What positive changes have been made in the Oberammergau Passion Play over the last few decades?


Since the 1990 production, the following improvements have resulted from AJC’s collaborative efforts with Oberammergau leadership, concerned Christians, Bible scholars, and other Jewish organizations:
  • The Jewish crowd’s pledge that the blood of Jesus “be upon us and upon our children” (Matthew 27:24-25) has been removed from the script, since it has been overwhelmingly interpreted as implying that the Jews are collectively (and perpetually) responsible for Jesus’ crucifixion. The Catholic Church, in Nostra Aetate (1965) and subsequent pronouncements, has similarly indicated that nothing in the Passion story should be used to charge the Jews – at the time of Jesus’ crucifixion and/or in future generations – with Jesus’ death.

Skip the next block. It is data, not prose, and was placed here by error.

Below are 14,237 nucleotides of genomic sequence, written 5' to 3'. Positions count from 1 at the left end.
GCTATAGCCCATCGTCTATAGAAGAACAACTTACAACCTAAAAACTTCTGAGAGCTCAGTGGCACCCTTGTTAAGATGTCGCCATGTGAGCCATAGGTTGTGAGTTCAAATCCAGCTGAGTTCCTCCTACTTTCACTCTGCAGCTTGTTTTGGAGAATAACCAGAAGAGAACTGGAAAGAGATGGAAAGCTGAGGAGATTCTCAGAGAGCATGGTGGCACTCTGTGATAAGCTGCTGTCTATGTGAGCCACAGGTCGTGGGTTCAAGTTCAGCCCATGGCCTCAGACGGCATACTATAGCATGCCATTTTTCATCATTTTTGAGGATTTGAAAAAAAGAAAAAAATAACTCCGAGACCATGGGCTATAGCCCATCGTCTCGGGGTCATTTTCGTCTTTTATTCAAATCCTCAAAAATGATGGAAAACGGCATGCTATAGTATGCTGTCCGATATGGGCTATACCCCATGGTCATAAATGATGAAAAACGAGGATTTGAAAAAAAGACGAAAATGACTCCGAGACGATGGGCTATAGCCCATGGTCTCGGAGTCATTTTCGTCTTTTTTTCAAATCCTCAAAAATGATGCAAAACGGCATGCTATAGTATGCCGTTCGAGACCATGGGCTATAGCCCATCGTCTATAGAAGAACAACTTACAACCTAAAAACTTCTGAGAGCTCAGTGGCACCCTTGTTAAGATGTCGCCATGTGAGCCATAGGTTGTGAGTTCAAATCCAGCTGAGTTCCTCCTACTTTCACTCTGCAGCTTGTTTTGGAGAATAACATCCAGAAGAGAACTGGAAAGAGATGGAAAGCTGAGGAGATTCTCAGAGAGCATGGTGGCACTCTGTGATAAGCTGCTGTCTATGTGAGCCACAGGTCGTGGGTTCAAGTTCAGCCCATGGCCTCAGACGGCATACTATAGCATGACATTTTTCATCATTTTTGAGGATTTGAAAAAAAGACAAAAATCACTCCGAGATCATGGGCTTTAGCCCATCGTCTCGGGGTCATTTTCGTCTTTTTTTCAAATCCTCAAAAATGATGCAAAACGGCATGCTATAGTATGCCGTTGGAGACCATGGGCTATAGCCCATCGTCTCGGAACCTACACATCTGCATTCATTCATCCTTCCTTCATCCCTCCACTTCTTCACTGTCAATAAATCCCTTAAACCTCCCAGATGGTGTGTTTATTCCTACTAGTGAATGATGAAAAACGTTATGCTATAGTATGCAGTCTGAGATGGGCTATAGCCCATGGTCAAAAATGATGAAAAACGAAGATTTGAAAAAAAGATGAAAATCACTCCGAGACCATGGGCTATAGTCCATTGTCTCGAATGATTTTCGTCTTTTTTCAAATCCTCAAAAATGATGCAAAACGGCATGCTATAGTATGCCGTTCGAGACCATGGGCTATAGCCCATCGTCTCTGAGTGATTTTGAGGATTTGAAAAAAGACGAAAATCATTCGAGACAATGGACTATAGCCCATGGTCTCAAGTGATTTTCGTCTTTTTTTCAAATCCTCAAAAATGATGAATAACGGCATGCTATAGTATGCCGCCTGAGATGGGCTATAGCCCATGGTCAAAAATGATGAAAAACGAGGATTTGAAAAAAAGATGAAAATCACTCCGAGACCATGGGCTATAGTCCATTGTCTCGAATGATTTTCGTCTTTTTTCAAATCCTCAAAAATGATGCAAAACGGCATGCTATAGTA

• The character of Judas Iscariot, who is often portrayed as betraying Jesus in exchange for money, and thereby as a Jewish stereotype, is instead shown to be a pawn of those who plotted Jesus’ death.
  • Jesus is clearly identified as a Jew: other characters call him “Rabbi,” he holds a Torah prop aloft and leads the people in reciting the Sh’ma prayer, he recites traditional blessings over bread and wine, and his “Last Supper” is depicted as a Passover seder.
  • The horned costumes of the Jewish priest characters have been eliminated, as have many negative stereotypical gestures and mannerisms by Jewish characters.
  • The first-century Jewish community of Jerusalem is no longer monolithic: now it is depicted as more diverse, and it includes the voices of Jesus’ Jewish supporters.
  • The play suggests that Pontius Pilate, the Roman governor, had political motivation to try and crucify Jesus.

What are AJC’s primary concerns about the 2010 Oberammergau Passion Play?


AJC remains concerned with certain dramatic elements that could perpetuate a charge of deicide against the Jews. Such elements include the shouts of the Jewish mob to “Crucify him!” at the scene of Jesus’ death, and the depiction of the Jewish High Priest Caiaphas – representing the Jewish people at large – as the primary orchestrator of Jesus’ trial and crucifixion.